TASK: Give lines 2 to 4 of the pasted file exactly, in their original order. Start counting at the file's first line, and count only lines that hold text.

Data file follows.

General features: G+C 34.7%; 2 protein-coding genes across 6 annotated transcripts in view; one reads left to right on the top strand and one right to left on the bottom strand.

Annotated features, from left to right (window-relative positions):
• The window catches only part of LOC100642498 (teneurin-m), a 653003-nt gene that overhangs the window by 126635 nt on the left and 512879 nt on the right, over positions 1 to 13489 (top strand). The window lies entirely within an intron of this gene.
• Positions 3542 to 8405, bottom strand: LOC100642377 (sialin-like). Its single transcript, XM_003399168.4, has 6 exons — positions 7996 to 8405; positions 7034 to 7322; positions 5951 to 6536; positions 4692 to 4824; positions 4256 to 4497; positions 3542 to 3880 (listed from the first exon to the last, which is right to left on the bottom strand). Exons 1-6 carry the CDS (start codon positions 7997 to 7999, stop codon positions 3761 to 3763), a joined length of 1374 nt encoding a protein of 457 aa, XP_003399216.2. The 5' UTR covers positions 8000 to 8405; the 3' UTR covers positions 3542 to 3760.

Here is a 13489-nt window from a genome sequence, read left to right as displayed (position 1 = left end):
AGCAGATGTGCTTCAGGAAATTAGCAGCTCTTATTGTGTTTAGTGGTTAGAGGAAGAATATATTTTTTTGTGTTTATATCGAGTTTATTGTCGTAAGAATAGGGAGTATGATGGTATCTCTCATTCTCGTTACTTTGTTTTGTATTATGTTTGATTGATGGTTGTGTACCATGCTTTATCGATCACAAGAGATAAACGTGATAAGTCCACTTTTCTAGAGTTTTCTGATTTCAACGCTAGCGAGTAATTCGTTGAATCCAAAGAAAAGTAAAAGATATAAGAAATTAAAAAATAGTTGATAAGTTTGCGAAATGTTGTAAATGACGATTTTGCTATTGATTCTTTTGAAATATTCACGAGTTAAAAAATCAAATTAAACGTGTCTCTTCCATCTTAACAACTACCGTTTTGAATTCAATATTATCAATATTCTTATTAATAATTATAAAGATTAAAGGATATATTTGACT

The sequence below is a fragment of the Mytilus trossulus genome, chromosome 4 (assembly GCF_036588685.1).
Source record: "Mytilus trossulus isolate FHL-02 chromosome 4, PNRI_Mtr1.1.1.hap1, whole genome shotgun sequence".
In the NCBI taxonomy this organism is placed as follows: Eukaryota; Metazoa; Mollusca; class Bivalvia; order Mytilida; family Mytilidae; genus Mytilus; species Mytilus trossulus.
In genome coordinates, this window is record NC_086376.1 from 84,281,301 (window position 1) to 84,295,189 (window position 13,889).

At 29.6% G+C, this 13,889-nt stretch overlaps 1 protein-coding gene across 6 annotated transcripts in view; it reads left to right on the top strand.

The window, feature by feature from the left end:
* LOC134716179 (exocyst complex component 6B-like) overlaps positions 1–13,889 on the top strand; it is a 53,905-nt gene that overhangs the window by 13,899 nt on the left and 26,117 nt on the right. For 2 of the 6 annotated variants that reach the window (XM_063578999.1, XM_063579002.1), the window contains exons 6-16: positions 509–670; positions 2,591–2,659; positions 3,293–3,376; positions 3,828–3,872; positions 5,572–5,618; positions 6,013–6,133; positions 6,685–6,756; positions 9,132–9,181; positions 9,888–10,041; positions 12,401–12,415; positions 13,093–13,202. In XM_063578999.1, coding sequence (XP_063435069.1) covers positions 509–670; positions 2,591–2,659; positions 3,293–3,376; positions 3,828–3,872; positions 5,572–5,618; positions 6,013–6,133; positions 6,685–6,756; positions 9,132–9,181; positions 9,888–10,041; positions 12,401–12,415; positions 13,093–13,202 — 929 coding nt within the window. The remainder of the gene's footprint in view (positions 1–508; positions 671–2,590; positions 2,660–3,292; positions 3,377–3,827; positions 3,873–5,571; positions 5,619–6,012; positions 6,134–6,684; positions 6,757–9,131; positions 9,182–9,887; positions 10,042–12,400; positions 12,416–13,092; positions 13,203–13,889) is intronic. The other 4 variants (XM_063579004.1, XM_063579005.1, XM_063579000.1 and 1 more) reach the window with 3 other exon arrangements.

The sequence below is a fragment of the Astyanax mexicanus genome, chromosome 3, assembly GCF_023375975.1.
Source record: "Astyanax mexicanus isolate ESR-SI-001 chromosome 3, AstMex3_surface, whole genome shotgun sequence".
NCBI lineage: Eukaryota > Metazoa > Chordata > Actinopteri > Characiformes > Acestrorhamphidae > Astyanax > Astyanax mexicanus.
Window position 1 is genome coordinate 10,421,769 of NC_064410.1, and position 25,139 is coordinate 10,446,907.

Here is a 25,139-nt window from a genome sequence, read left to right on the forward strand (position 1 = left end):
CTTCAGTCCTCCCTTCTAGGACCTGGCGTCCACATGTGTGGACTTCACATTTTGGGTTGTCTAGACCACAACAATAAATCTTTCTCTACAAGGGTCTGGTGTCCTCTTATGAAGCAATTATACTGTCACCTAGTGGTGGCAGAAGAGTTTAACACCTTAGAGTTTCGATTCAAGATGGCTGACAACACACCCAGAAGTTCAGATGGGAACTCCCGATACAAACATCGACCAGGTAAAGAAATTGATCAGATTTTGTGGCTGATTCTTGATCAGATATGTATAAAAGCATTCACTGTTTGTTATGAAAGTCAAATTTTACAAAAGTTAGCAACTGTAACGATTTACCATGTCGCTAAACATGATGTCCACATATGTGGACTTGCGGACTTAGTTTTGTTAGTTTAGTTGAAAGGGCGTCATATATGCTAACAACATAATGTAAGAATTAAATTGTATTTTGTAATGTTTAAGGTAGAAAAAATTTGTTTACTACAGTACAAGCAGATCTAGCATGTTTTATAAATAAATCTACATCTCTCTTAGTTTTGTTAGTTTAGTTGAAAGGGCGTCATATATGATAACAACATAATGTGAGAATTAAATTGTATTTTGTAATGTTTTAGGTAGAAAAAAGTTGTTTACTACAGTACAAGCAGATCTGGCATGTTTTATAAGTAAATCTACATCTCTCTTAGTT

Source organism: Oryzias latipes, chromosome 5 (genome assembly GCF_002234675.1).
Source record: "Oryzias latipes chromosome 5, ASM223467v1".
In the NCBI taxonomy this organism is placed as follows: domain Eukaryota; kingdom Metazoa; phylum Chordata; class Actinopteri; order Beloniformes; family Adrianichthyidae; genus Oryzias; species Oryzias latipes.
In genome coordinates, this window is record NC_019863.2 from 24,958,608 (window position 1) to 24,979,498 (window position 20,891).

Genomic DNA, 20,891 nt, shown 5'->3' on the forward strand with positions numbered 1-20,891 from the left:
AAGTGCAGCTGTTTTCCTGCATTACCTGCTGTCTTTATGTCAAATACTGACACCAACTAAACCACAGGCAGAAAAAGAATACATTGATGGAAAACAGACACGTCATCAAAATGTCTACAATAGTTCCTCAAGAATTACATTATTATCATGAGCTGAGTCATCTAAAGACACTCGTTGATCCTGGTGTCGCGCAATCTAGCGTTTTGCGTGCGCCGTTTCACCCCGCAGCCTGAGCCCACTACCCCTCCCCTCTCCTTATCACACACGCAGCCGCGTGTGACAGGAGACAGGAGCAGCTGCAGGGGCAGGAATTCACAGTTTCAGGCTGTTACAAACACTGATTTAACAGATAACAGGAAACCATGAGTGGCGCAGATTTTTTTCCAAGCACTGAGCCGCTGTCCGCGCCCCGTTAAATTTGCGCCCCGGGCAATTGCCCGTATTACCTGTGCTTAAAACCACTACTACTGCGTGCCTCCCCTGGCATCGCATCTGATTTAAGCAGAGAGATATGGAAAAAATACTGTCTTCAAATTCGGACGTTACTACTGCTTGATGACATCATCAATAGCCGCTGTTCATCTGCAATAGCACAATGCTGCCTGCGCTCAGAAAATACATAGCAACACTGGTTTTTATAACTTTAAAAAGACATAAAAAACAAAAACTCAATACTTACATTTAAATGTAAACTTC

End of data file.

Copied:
Annotated features, from left to right (window-relative positions):
• The window catches only part of LOC100642498 (teneurin-m), a 653003-nt gene that overhangs the window by 126635 nt on the left and 512879 nt on the right, over positions 1 to 13489 (top strand). The window lies entirely within an intron of this gene.
• Positions 3542 to 8405, bottom strand: LOC100642377 (sialin-like). Its single transcript, XM_003399168.4, has 6 exons — positions 7996 to 8405; positions 7034 to 7322; positions 5951 to 6536; positions 4692 to 4824; positions 4256 to 4497; positions 3542 to 3880 (listed from the first exon to the last, which is right to left on the bottom strand). Exons 1-6 carry the CDS (start codon positions 7997 to 7999, stop codon positions 3761 to 3763), a joined length of 1374 nt encoding a protein of 457 aa, XP_003399216.2. The 5' UTR covers positions 8000 to 8405; the 3' UTR covers positions 3542 to 3760.